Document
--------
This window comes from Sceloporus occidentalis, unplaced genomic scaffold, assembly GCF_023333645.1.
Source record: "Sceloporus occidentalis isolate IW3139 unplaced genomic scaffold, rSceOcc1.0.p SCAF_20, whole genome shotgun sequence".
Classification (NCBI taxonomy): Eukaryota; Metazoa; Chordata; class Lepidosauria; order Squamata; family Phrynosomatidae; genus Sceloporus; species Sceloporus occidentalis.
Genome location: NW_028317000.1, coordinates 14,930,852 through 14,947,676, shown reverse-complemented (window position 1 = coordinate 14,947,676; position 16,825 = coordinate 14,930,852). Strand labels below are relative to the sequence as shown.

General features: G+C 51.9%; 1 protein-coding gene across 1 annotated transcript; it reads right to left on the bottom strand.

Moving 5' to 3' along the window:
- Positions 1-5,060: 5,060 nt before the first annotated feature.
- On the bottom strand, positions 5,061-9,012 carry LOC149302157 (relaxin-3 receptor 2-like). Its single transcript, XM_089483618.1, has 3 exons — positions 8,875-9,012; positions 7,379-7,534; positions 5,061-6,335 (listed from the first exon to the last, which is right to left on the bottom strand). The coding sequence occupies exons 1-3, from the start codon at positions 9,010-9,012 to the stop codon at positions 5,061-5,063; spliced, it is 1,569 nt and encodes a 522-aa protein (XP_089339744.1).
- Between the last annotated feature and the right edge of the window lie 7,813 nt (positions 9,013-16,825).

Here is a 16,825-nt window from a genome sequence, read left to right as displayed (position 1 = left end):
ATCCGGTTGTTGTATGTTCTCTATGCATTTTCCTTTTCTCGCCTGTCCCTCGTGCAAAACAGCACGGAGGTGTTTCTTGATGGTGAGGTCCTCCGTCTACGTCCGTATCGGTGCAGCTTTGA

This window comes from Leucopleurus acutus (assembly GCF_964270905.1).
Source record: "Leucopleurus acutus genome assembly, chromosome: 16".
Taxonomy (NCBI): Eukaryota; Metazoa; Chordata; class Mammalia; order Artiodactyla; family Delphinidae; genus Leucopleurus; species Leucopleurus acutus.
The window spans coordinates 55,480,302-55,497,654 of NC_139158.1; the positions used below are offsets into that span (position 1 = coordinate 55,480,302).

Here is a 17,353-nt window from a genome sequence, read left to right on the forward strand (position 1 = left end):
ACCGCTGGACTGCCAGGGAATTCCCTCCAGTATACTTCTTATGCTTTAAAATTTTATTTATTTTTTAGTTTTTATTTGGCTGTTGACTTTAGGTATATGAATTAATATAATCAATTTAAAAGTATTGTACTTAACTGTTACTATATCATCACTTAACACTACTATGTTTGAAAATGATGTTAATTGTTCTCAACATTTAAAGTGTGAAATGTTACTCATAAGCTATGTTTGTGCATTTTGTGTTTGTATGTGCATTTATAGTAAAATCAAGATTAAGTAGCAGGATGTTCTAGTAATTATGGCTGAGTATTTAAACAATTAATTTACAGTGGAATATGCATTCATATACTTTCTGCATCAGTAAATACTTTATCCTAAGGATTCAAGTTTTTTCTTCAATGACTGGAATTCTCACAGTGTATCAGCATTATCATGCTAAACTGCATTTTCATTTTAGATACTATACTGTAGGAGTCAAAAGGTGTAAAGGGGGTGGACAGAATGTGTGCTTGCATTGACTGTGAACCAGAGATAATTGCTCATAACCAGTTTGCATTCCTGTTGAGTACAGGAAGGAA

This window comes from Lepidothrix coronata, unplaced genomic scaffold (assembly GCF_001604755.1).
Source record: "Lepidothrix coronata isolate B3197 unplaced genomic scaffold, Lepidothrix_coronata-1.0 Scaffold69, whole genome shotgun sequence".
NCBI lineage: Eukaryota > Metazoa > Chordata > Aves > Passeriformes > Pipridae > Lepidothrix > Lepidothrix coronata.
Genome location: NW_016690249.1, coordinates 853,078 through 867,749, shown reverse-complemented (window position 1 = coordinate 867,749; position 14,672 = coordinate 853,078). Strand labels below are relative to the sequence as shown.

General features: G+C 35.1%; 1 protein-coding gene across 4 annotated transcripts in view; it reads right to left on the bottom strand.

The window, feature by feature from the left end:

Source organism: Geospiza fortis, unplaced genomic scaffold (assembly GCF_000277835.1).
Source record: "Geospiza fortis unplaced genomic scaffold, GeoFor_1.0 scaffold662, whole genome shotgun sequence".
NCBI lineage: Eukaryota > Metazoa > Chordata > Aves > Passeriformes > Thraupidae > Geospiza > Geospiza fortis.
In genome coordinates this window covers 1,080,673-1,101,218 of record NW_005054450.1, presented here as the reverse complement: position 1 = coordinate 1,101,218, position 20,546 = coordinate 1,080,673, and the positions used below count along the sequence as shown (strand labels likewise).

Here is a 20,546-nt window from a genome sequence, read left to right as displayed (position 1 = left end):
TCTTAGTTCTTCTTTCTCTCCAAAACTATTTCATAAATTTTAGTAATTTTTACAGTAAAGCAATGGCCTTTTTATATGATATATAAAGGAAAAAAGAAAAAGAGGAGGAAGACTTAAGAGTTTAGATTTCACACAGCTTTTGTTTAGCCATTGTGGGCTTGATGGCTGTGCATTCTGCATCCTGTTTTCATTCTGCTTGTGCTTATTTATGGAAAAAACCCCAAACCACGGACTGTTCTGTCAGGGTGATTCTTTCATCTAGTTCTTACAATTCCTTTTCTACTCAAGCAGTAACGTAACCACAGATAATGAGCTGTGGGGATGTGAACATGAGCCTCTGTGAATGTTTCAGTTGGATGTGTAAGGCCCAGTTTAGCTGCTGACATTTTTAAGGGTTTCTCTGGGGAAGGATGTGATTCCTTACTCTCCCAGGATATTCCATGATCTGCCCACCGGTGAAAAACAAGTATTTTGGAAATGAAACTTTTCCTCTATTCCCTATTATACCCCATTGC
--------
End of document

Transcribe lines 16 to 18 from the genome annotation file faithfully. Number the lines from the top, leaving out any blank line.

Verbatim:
Here is a 17,353-nt window from a genome sequence, read left to right on the forward strand (position 1 = left end):
ACCGCTGGACTGCCAGGGAATTCCCTCCAGTATACTTCTTATGCTTTAAAATTTTATTTATTTTTTAGTTTTTATTTGGCTGTTGACTTTAGGTATATGAATTAATATAATCAATTTAAAAGTATTGTACTTAACTGTTACTATATCATCACTTAACACTACTATGTTTGAAAATGATGTTAATTGTTCTCAACATTTAAAGTGTGAAATGTTACTCATAAGCTATGTTTGTGCATTTTGTGTTTGTATGTGCATTTATAGTAAAATCAAGATTAAGTAGCAGGATGTTCTAGTAATTATGGCTGAGTATTTAAACAATTAATTTACAGTGGAATATGCATTCATATACTTTCTGCATCAGTAAATACTTTATCCTAAGGATTCAAGTTTTTTCTTCAATGACTGGAATTCTCACAGTGTATCAGCATTATCATGCTAAACTGCATTTTCATTTTAGATACTATACTGTAGGAGTCAAAAGGTGTAAAGGGGGTGGACAGAATGTGTGCTTGCATTGACTGTGAACCAGAGATAATTGCTCATAACCAGTTTGCATTCCTGTTGAGTACAGGAAGGAA

This window comes from Lepidothrix coronata, unplaced genomic scaffold (assembly GCF_001604755.1).